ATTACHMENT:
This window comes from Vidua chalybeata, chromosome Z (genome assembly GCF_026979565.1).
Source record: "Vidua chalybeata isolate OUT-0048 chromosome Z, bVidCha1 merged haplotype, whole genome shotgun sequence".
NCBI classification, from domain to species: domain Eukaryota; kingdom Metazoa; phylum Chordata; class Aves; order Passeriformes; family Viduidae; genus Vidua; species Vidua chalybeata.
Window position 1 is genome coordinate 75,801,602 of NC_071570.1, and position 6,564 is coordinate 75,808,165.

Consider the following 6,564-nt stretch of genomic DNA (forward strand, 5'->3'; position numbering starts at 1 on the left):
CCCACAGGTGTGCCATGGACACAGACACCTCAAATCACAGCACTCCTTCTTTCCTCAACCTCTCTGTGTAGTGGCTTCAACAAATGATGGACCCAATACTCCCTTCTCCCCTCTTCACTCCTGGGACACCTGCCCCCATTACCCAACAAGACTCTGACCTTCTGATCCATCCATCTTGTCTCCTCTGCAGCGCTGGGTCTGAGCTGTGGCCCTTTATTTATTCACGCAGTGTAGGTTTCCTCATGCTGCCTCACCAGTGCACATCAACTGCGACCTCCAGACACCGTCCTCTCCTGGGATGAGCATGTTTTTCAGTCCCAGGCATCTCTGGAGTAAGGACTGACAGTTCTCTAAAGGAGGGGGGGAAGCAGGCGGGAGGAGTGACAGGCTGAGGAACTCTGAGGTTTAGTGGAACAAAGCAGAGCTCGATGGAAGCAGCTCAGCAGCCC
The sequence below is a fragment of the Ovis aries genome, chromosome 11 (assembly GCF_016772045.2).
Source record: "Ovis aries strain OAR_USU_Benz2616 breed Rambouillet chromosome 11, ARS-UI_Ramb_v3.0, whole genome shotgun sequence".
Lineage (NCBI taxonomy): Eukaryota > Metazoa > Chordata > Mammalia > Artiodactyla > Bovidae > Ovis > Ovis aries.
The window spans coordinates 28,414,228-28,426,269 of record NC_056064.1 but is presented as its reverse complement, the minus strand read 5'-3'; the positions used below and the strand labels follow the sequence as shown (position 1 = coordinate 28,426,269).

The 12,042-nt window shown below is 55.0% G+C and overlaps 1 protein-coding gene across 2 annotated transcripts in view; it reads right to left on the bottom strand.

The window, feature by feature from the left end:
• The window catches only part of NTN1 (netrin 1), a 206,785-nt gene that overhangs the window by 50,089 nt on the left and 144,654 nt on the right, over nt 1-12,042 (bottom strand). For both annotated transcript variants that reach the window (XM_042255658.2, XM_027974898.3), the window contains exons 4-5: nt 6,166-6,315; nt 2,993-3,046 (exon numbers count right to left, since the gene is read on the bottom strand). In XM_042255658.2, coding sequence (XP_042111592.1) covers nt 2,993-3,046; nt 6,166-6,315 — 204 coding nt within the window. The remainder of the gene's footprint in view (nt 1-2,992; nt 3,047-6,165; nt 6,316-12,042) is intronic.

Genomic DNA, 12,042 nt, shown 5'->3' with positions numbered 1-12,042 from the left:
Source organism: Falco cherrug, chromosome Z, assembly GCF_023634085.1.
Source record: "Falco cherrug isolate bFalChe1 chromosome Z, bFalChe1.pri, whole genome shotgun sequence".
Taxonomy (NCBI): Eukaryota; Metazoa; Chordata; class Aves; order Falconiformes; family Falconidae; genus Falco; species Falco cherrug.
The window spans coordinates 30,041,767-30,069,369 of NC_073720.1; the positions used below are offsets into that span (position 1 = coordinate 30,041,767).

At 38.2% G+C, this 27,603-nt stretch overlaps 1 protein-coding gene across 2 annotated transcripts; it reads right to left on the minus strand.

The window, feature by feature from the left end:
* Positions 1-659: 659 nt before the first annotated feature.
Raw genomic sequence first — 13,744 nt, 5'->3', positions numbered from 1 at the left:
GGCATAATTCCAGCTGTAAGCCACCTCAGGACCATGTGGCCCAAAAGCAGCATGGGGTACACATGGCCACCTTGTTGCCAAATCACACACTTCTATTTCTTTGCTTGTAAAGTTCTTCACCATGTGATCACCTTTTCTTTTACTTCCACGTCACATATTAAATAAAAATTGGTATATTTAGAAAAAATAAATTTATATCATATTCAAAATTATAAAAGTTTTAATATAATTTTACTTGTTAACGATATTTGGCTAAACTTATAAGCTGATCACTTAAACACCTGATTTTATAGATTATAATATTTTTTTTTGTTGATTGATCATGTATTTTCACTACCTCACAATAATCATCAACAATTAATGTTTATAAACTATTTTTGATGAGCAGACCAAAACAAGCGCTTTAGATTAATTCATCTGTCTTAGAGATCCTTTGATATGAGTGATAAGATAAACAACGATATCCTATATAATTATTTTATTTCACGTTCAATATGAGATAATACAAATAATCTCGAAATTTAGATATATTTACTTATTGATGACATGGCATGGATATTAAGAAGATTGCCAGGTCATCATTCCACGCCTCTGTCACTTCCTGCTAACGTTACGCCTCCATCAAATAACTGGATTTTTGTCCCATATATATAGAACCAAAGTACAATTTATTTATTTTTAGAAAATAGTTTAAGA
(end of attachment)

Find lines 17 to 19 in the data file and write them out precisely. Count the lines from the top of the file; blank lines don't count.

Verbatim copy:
Taxonomy (NCBI): Eukaryota; Metazoa; Chordata; class Aves; order Falconiformes; family Falconidae; genus Falco; species Falco cherrug.
The window spans coordinates 30,041,767-30,069,369 of NC_073720.1; the positions used below are offsets into that span (position 1 = coordinate 30,041,767).

At 38.2% G+C, this 27,603-nt stretch overlaps 1 protein-coding gene across 2 annotated transcripts; it reads right to left on the minus strand.